17. A method for fabricating a heat exchanger assembly comprising the steps of; providing a plurality of extruded refrigerant tubes; providing a generally outlet header defining an outlet header cavity; providing a generally inlet header; puncturing said outlet header and outlet header in predetermined spaced intervals to define a plurality of corresponding header slots spaced along each of said headers; providing a collector conduit having a collector conduit cross-section area Acollector; producing a plurality of orifices having a cumulative orifice area nAorifice in said collector conduit, assembling said refrigerant collector conduit into said cavity of said outlet header; and inserting said refrigerant tubes to said header slots; wherein said collector conduit cross sectional area Acollector and said cumulative orifice area nAorifice is determined by starting with predetermined orifice open area Aorifice. i. estimating an initial orifice number ‘nold’, and calculating ‘Acollector’ using: Δp=mdot2ρ[467.892(1Acollector2-14Acollector2)+51.25192(δDorifice)(n4Acollector2)] wherein, said Δp is a predetermined pressure drop; ii. calculating updated ‘new’ using: AcollectornAorifice=0.5 iii. determining if |nnew−nold|<1; if “yes”, then use calculated n and Acollector, if “no”, then go back to step 1 using updated ‘nnew’ as ‘nold’, and iterate through steps i-iii until |nnew−nold|<1.

Description:

CROSS-REFERENCE TO RELATED APPLICATIONS

This application claims the benefit of U.S. Provisional Patent Application Ser. No. 61/069,221 for a MANIFOLD DESIGN FOR IMPROVED REFRIGERANT DISTRIBUTION, filed on Mar. 13, 2008, which is hereby incorporated by reference in its entirety.

TECHNICAL FIELD OF INVENTION

The subject invention relates generally to a heat exchanger having a plurality of refrigerant tubes extending between an inlet header and an outlet header for use with a two phase refrigerant undergoing a liquid to vapor transformation; more particularly to an improved refrigerant collector conduit disposed in the outlet header for uniformly collecting the vapor phase of the refrigerant.

BACKGROUND OF THE INVENTION

Due to their high performance, automotive style brazed heat exchangers can be modified for residential and commercial air conditioning and heat pump applications. Automotive heat exchangers typically utilize a pair of manifold headers with multi-port extruded tubes defining fluid passages that interconnect the manifold headers. Corrugated air fins interconnect the tubes for improved heat transfer between the extruded tubes and ambient air. In modified automotive heat exchangers for residential applications, uniform refrigerant distribution through the manifolds and extruded tubes is necessary for optimal performance.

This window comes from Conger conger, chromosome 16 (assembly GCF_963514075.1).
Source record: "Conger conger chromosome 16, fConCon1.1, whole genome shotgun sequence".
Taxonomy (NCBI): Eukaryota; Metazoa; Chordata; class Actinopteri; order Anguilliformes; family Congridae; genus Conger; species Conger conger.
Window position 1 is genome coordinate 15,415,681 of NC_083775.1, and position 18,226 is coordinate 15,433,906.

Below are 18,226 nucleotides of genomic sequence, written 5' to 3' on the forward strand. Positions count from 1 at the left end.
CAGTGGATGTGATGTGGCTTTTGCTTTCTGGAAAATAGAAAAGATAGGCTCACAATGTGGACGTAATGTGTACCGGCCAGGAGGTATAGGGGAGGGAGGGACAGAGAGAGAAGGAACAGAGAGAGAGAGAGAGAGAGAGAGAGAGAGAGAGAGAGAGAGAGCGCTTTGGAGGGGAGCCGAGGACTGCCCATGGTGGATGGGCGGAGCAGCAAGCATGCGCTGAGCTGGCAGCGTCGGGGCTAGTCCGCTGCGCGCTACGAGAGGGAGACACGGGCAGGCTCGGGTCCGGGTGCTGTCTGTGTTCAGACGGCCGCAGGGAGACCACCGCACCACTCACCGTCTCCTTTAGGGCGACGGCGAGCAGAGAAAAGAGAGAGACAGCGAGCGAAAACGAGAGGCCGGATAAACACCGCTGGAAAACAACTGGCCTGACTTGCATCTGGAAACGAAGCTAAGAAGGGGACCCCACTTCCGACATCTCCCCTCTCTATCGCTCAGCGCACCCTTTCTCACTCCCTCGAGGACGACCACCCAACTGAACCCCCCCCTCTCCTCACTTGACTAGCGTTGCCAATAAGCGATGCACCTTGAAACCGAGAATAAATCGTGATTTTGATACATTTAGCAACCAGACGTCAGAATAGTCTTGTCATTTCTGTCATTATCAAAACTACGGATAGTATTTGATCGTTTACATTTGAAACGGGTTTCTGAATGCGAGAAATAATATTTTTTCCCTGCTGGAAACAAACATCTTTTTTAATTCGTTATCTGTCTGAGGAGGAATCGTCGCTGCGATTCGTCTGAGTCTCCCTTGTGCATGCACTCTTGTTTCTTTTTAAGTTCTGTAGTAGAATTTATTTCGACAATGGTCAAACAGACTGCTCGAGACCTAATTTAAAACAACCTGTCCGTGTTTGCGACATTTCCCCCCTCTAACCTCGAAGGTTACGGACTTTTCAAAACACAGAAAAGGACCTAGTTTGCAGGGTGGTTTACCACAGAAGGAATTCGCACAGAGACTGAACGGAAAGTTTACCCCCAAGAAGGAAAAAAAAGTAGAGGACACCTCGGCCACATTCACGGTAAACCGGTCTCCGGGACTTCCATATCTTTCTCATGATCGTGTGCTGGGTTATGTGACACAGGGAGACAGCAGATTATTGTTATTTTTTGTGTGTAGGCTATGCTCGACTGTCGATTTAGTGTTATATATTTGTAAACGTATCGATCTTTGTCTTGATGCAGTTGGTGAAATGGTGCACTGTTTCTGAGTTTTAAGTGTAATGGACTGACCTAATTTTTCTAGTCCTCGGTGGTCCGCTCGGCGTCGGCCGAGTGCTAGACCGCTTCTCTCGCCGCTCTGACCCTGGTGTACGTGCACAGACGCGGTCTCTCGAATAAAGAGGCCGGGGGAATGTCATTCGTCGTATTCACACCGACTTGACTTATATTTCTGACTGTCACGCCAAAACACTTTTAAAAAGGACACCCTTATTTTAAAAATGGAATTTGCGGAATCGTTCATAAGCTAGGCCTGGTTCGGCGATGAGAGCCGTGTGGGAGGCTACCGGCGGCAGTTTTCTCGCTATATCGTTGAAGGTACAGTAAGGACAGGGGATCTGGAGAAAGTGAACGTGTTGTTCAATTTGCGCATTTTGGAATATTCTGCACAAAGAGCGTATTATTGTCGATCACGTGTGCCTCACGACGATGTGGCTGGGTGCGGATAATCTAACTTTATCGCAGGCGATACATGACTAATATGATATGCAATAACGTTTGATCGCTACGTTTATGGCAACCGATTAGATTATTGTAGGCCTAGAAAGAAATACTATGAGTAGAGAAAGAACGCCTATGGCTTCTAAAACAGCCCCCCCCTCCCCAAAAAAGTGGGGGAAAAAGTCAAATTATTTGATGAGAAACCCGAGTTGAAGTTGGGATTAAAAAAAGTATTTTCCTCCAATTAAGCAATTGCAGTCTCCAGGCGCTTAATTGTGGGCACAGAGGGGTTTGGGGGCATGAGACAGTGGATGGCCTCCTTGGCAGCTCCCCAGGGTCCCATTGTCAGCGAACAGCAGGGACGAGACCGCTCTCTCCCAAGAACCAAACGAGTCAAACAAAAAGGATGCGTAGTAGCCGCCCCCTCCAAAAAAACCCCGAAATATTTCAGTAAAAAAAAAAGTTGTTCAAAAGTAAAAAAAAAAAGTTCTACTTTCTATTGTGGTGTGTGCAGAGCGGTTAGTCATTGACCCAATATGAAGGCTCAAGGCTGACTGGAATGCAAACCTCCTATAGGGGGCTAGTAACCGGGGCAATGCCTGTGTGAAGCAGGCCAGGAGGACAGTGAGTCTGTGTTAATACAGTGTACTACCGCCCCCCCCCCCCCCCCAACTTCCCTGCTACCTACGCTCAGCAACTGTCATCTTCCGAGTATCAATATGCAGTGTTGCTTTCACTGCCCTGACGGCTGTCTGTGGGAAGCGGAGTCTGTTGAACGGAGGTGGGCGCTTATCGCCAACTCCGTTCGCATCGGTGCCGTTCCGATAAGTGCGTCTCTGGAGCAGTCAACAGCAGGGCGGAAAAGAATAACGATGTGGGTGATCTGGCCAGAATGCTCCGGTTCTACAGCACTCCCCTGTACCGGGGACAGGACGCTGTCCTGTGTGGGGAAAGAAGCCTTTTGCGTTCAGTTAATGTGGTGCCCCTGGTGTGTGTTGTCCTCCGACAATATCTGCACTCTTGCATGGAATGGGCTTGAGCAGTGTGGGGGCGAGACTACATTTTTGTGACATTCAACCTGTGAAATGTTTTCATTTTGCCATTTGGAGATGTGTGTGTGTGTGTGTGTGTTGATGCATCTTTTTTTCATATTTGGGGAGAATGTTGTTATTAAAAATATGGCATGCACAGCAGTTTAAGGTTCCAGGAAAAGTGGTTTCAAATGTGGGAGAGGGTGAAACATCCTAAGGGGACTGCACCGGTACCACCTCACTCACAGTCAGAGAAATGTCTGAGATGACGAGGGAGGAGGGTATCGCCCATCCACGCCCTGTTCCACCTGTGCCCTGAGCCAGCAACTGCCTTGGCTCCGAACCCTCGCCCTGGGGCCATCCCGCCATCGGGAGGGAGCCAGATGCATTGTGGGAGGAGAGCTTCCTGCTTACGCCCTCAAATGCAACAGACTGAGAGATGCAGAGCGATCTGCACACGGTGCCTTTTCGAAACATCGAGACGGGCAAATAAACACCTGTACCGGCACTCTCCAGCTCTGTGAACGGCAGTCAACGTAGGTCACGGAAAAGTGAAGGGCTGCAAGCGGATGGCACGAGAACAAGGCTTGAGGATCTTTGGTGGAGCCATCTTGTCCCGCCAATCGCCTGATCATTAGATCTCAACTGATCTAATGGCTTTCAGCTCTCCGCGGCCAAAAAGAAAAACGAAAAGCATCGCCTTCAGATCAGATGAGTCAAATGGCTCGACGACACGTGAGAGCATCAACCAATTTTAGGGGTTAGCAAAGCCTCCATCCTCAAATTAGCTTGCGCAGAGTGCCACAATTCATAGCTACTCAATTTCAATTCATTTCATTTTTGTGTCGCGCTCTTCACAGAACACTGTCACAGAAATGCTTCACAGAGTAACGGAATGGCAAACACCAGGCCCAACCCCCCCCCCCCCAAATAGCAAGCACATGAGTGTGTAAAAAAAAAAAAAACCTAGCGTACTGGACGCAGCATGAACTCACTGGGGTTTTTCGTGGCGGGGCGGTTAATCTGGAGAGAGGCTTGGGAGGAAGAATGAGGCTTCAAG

Modified automotive style brazed heat exchangers can be used as indoor and outdoor heat exchanger coils in residential and commercial air conditioning and heat pump systems. In cooling mode the indoor heat exchanger coil acts as the evaporator. In heating mode the outdoor heat exchanger coil acts as the evaporator. The substantially vertical refrigerant tubes interconnecting the substantially horizontal manifold headers of the automotive style heat exchanger form the core of the heat exchange coil. During operation in evaporative mode, partially expanded two phase refrigerant enters the lower portions of the refrigerant tubes where it continues to expand, absorbing heat from the air as it rises within the tube and changing into a vapor phase. Momentum and gravity effects due to the large mass differences between the liquid and gas phases can result in separation of the phases within the manifold and cause poor refrigerant distribution throughout the refrigerant tubes. This degrades evaporator performance and can result in hot spots over the core and in low temperature heating mode can result in increased icing or frosting of the core.

The increase in length requirement of the manifold header for residential and commercial as compared to automotive use dramatically increases the length of the manifold header where the two phase refrigerant needs to remain mixed without allowing the liquid to separate. Distributor tubes are used to obtain better refrigerant distribution in the inlet manifold header. These inlet distributors are intended to deliver partially expanded two phase refrigerant uniformly along their length. An example of such a heat exchanger having a refrigerant conduit is disclosed in U.S. Pat. No. 1,684,083 to S. C. Bloom.